You may not know it but you can be drinking yourself to death. The idea here is to balance the amount of water you have been drinking with what you have been sweating. This literally includes sports drinks, which when consumed in excessive amounts may cause hyponatremia. To make a long story short, if you are sweating 500 ml per hour, that is what you should be drinking!
Drink to your thirst. It is the best indicator. That is the easiest way to determine how much water you should consume.
At any instant, water escapes the human body through urination, sweat, defecation or exhaled breath, and many other routes. Although it is essential to replace these lost stores, there is such a thing as fatal water overdose.
In 2007, a 28 year old woman died after competing in a water drinking contest. She downed about 6 liters of water in 3 hours. When she got home, she vomited, had a splitting headache and then, died from so called water intoxication.
In 2005, one study found that close to 1/6 of marathon runners develop some degree of hyponatremia, called as dilution of the blood, caused by drinking too much water. Going overboard to rehydrate is also common among endurance athletes.
What about hyponatremia? This means having insufficient salt in the blood or having a blood sodium concentration below 135 millimoles per liter or 0.4 ounces per gallon. Severe cases of hyponatremia can lead to water intoxication.
Symptoms can be headache, fatigue, nausea, vomiting, frequent urination and mental disorientation. When a person drinks too much water in a short period of time, the kidneys may not be able to flush fast enough, thus making the blood waterlogged.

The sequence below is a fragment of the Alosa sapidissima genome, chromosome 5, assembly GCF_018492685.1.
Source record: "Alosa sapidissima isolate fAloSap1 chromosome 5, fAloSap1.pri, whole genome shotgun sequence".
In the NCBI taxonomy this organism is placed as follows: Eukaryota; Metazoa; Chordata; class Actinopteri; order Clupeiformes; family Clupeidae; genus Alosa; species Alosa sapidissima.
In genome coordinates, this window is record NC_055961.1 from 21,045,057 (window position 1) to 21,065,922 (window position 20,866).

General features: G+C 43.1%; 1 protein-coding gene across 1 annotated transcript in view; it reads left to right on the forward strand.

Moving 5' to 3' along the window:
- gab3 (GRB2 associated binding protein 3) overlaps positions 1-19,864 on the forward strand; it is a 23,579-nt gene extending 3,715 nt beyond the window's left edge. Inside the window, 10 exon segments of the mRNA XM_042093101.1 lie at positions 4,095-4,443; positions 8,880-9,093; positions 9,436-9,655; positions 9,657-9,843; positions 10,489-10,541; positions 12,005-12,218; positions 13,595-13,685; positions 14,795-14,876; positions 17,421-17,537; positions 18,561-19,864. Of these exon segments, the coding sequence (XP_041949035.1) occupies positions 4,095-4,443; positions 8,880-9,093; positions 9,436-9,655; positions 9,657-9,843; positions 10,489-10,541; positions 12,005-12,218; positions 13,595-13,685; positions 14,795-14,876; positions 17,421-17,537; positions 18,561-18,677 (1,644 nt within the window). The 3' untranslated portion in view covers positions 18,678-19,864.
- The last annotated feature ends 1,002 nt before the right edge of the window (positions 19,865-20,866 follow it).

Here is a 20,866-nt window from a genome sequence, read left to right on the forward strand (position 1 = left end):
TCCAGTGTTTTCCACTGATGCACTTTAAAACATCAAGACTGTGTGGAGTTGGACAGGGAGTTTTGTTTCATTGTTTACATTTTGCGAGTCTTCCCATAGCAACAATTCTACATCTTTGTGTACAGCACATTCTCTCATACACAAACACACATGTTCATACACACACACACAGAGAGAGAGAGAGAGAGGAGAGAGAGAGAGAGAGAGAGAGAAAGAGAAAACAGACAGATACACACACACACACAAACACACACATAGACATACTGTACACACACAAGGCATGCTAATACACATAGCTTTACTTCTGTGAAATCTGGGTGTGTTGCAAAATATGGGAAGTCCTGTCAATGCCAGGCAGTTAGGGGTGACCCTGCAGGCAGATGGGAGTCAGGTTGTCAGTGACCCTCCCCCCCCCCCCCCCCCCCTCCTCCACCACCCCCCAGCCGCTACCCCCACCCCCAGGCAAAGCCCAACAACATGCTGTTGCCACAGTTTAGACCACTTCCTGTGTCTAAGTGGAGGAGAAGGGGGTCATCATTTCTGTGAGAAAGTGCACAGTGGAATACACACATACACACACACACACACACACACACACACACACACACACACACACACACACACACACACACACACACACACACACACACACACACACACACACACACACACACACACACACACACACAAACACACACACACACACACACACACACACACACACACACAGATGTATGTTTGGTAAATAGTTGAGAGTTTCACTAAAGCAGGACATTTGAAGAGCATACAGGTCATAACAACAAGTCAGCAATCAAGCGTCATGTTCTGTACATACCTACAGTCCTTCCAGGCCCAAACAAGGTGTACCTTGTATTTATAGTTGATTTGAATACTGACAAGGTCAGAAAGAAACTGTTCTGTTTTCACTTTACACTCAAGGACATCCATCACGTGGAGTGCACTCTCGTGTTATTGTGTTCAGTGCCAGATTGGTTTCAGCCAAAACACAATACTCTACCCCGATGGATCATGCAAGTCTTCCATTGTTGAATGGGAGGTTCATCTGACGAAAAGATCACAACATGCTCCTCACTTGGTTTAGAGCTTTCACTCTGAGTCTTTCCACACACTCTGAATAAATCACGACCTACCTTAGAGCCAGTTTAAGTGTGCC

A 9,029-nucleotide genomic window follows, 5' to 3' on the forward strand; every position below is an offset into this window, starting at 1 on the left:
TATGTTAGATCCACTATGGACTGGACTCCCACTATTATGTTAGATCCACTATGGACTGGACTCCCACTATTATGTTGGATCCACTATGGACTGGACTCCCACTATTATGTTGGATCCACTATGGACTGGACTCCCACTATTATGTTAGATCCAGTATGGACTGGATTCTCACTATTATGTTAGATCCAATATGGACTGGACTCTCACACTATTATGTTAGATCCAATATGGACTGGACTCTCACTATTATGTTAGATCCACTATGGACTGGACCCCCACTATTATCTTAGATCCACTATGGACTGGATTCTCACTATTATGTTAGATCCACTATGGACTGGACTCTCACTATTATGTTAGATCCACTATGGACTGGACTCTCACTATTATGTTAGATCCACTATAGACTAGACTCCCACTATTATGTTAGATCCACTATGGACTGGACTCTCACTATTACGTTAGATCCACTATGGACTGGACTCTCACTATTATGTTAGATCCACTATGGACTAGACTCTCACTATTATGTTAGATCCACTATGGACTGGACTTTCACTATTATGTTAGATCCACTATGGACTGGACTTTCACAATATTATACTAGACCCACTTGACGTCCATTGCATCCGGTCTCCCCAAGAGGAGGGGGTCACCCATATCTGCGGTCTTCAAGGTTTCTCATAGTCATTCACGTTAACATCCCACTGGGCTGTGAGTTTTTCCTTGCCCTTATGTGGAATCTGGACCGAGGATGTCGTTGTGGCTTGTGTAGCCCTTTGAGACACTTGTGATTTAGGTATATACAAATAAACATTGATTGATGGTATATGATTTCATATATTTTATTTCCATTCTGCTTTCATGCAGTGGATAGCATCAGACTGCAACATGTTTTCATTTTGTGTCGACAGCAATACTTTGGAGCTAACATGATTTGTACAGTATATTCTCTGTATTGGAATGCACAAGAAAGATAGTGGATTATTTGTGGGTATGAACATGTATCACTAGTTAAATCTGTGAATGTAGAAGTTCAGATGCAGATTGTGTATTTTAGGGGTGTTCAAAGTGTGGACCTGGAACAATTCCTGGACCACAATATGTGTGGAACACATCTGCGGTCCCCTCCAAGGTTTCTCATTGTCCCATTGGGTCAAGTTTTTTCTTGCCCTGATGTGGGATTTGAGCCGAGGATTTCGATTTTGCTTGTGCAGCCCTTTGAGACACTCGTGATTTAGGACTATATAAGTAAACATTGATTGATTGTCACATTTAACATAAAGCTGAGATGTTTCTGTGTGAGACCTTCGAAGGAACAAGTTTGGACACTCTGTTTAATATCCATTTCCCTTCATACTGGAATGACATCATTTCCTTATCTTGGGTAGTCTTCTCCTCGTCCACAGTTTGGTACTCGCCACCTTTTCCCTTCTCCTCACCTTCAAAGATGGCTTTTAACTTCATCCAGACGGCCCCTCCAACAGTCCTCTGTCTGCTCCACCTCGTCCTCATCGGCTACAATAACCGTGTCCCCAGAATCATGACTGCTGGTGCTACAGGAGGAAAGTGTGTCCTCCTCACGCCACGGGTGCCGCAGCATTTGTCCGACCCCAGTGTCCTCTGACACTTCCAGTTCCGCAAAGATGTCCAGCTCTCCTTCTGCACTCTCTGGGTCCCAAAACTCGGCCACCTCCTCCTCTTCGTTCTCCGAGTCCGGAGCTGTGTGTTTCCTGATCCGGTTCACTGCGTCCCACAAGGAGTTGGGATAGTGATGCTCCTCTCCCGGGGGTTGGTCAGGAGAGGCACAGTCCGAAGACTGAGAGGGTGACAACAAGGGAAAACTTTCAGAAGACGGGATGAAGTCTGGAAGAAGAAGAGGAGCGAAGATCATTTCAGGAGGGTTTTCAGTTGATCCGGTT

Because it is drawn to regions where the salt concentration and other dissolved substances is higher, the excess water leaves the blood and ultimately enters the cells. The cells swell like balloons just to accommodate it.
Swelling or brain edema can be disastrous. The common manifestations of swelling are seizures, coma, respiratory arrest, brain stem herniation and death.
One study observed that drinking 8 ounces of glass of water per day for healthy adults living in temperate climates and doing mild exercise could be harmful. It can lead to potential hyponatremia, besides, it makes people guilty of not drinking enough.
Drinking an extreme amount in a short time can be dangerous. Hyponatremia is very serious and can be fatal. It is often referred to as water intoxication.
When you drink a bottle of water every now and then, but you are having an exercise or are sweating and urinating, you may still be fine. However, drinking way too much too fast may lead to death.
The warning signs can be the same that of a heat stroke and exhaustion. Other known symptoms may include diarrhea, nausea, vomiting, feeling hot, headache and just feel crummy.
Ballantyne, C. (2007). Strange but true: Drinking too much water can kill.
Keep this in mind, although your cells and organs in the body need water to function properly, excessive drinking may lead to hyponatremia. The excess water dilutes the blood sodium levels and causes the fluid to move inside the cells, making it swell. Drinking too much water increases pressure inside the skull and can be fatal in severe cases.
The kidneys are capable of excreting up to 7 gallons or about 28 liters of water per day only. They cannot excrete more than 1 liter per hour. Too much water and too little salt dilutes blood salt levels below the normal range.
Any sudden drop in blood salt levels due to drinking too much water than the body can excrete, causes all cells in the body to swell. Dark colored urine merely reflects water conservation by the kidney, rather than the body lacking water. The mechanism of thirst is not quite understood today and the non-regulatory drinking is often associated to the capacity of the kidneys to rapidly eliminate excesses of water or reduce urine secretion to temporarily hold and retain or economize on water.